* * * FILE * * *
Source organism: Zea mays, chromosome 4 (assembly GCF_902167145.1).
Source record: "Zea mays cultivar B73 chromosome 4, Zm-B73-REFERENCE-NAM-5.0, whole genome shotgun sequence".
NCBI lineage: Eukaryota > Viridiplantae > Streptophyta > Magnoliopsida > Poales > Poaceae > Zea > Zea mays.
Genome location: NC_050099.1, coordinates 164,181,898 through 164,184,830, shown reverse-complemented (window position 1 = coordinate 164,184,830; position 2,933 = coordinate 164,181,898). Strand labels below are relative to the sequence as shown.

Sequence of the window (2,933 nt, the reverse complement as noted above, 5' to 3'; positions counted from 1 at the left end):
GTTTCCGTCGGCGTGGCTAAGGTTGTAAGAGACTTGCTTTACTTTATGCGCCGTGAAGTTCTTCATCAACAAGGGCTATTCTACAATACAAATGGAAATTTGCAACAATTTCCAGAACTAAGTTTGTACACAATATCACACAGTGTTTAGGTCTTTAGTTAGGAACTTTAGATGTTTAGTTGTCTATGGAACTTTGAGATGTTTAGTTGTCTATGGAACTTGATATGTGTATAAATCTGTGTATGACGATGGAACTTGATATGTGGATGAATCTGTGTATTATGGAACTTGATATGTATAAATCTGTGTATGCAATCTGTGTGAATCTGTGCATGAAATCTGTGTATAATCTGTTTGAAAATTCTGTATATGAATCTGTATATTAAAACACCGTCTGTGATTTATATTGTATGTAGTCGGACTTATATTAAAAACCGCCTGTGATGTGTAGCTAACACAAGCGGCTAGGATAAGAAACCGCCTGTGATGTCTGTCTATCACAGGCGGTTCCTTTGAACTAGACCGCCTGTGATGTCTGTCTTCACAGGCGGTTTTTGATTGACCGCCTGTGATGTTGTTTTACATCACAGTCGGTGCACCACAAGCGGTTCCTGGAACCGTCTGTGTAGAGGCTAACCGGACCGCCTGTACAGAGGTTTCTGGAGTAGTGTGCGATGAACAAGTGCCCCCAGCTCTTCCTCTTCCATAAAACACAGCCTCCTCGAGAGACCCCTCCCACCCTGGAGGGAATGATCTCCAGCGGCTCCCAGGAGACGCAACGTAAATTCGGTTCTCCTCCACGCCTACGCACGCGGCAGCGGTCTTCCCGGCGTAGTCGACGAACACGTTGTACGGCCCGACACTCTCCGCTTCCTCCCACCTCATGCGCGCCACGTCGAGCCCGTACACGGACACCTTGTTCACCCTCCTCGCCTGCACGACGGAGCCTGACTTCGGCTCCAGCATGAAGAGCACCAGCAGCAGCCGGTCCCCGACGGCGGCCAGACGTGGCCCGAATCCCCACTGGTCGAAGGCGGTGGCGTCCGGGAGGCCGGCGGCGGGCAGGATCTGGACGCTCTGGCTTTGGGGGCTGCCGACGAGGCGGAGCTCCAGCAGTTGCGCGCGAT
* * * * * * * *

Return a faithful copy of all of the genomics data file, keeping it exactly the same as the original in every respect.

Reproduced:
Source organism: Zea mays, chromosome 4 (assembly GCF_902167145.1).
Source record: "Zea mays cultivar B73 chromosome 4, Zm-B73-REFERENCE-NAM-5.0, whole genome shotgun sequence".
NCBI lineage: Eukaryota > Viridiplantae > Streptophyta > Magnoliopsida > Poales > Poaceae > Zea > Zea mays.
Genome location: NC_050099.1, coordinates 164,181,898 through 164,184,830, shown reverse-complemented (window position 1 = coordinate 164,184,830; position 2,933 = coordinate 164,181,898). Strand labels below are relative to the sequence as shown.

Sequence of the window (2,933 nt, the reverse complement as noted above, 5' to 3'; positions counted from 1 at the left end):
GTTTCCGTCGGCGTGGCTAAGGTTGTAAGAGACTTGCTTTACTTTATGCGCCGTGAAGTTCTTCATCAACAAGGGCTATTCTACAATACAAATGGAAATTTGCAACAATTTCCAGAACTAAGTTTGTACACAATATCACACAGTGTTTAGGTCTTTAGTTAGGAACTTTAGATGTTTAGTTGTCTATGGAACTTTGAGATGTTTAGTTGTCTATGGAACTTGATATGTGTATAAATCTGTGTATGACGATGGAACTTGATATGTGGATGAATCTGTGTATTATGGAACTTGATATGTATAAATCTGTGTATGCAATCTGTGTGAATCTGTGCATGAAATCTGTGTATAATCTGTTTGAAAATTCTGTATATGAATCTGTATATTAAAACACCGTCTGTGATTTATATTGTATGTAGTCGGACTTATATTAAAAACCGCCTGTGATGTGTAGCTAACACAAGCGGCTAGGATAAGAAACCGCCTGTGATGTCTGTCTATCACAGGCGGTTCCTTTGAACTAGACCGCCTGTGATGTCTGTCTTCACAGGCGGTTTTTGATTGACCGCCTGTGATGTTGTTTTACATCACAGTCGGTGCACCACAAGCGGTTCCTGGAACCGTCTGTGTAGAGGCTAACCGGACCGCCTGTACAGAGGTTTCTGGAGTAGTGTGCGATGAACAAGTGCCCCCAGCTCTTCCTCTTCCATAAAACACAGCCTCCTCGAGAGACCCCTCCCACCCTGGAGGGAATGATCTCCAGCGGCTCCCAGGAGACGCAACGTAAATTCGGTTCTCCTCCACGCCTACGCACGCGGCAGCGGTCTTCCCGGCGTAGTCGACGAACACGTTGTACGGCCCGACACTCTCCGCTTCCTCCCACCTCATGCGCGCCACGTCGAGCCCGTACACGGACACCTTGTTCACCCTCCTCGCCTGCACGACGGAGCCTGACTTCGGCTCCAGCATGAAGAGCACCAGCAGCAGCCGGTCCCCGACGGCGGCCAGACGTGGCCCGAATCCCCACTGGTCGAAGGCGGTGGCGTCCGGGAGGCCGGCGGCGGGCAGGATCTGGACGCTCTGGCTTTGGGGGCTGCCGACGAGGCGGAGCTCCAGCAGTTGCGCGCGAT